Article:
Examples of mitochondrial diseases include:
- Mitochondrial myopathy
- Diabetes mellitus and deafness (DAD)
- Leber's hereditary optic neuropathy (LHON)
- visual loss beginning in young adulthood
- eye disorder characterized by progressive loss of central vision due to degeneration of the optic nerves and retina
- affects 1 in 50,000 people in Finland
- Leigh syndrome, subacute sclerosing encephalopathy
- after normal development the disease usually begins late in the first year of life, although onset may occur in adulthood
- a rapid decline in function occurs and is marked by seizures, altered states of consciousness, dementia, ventilatory failure
- Neuropathy, ataxia, retinitis pigmentosa, and ptosis (NARP)
- progressive symptoms as described in the acronym
- Myoneurogenic gastrointestinal encephalopathy (MNGIE)
- gastrointestinal pseudo-obstruction
- Myoclonic Epilepsy with Ragged Red Fibers (MERRF)
- progressive myoclonic epilepsy
- "Ragged Red Fibers" – clumps of diseased mitochondria accumulate in the subsarcolemmal region of the muscle fiber and appear as "Ragged Red Fibers" when muscle is stained with modified Gömöri trichrome stain
- short stature
- hearing loss
- lactic acidosis
- exercise intolerance
- Mitochondrial myopathy, encephalomyopathy, lactic acidosis, stroke-like symptoms (MELAS)
- mtDNA depletion
The effective overall energy unit for the available body energy is referred to as the daily glycogen generation capacity, and is used to compare the mitochondrial output of healthy individuals to that of afflicted or chronically glycogen-depleted individuals. This value is slow to change in a given individual, as it takes between 18 and 24 months to complete a full cycle.
The glycogen generation capacity is entirely dependent on, and determined by, the operating levels of the mitochondria in all of the cells of the human body; however, the relation between the energy generated by the mitochondria and the glycogen capacity is very loose and is mediated by many biochemical pathways. The energy output of full healthy mitochondrial function can be predicted exactly by a complicated theoretical argument, but this argument is not straightforward, as most energy is consumed by the brain and is not easily measurable.
Although research is ongoing, treatment options are currently limited; vitamins are frequently prescribed, though the evidence for their effectiveness is limited. Membrane penetrating antioxidants have the most important role in improving mitochondrial dysfunction. Pyruvate has been proposed recently as a treatment option. N acetylcysteine reverses many models of mitochondrial dysfunction.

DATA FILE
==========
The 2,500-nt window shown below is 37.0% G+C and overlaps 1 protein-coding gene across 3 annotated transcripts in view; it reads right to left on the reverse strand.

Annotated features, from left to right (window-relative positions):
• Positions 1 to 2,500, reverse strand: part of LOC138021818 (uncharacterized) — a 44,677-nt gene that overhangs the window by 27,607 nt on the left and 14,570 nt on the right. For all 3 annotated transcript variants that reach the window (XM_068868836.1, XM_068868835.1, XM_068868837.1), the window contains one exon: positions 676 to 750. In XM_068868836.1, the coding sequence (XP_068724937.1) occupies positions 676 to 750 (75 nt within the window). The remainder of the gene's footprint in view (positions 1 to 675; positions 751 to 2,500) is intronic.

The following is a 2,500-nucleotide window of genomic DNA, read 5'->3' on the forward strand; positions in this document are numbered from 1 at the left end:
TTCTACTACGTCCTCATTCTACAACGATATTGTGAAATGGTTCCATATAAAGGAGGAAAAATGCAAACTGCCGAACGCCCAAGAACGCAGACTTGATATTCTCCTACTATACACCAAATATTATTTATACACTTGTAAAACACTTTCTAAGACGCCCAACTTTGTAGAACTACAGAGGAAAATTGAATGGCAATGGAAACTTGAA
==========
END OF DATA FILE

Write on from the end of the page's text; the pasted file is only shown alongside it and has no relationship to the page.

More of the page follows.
Spindle transfer, where the nuclear DNA is transferred to another healthy egg cell leaving the defective mitochondrial DNA behind, is a potential treatment procedure that has been successfully carried out on monkeys.  Using a similar pronuclear transfer technique, researchers at Newcastle University successfully transplanted healthy DNA in human eggs from women with mitochondrial disease into the eggs of women donors who were unaffected.  In such cases, ethical questions have been raised regarding biological motherhood, since the child receives genes and gene regulatory molecules from two different women. Using genetic engineering in attempts to produce babies free of mitochondrial disease is controversial in some circles and raises important ethical issues.
In September 2012 a public consultation was launched in the UK to explore the ethical issues involved. Human genetic engineering was used on a small scale to allow infertile women with genetic defects in their mitochondria to have children. On 26 June 2013, the United Kingdom government agreed to legalize the 'three-person IVF' procedure as a treatment to fix or eliminate mitochondrial diseases that are passed on from mother to child. The procedure could be offered within two years once regulations are established. Embryonic mitochondrial transplant and protofection have been proposed as a possible treatment for inherited mitochondrial disease, and allotopic expression of mitochondrial proteins as a radical treatment for mtDNA mutation load.
About 1 in 4,000 children in the United States will develop mitochondrial disease by the age of 10 years. Up to 4,000 children per year in the US are born with a type of mitochondrial disease. Because mitochondrial disorders contain many variations and subsets, some particular mitochondrial disorders are very rare.
Notable people who suffered from mitochondrial disease include:
- Mattie Stepanek (dysautonomic mitochondrial myopathy)
- Charles Darwin (probable A3243G mutation)
- Thomas Wedgwood (a 'father of photography', Darwin's maternal uncle)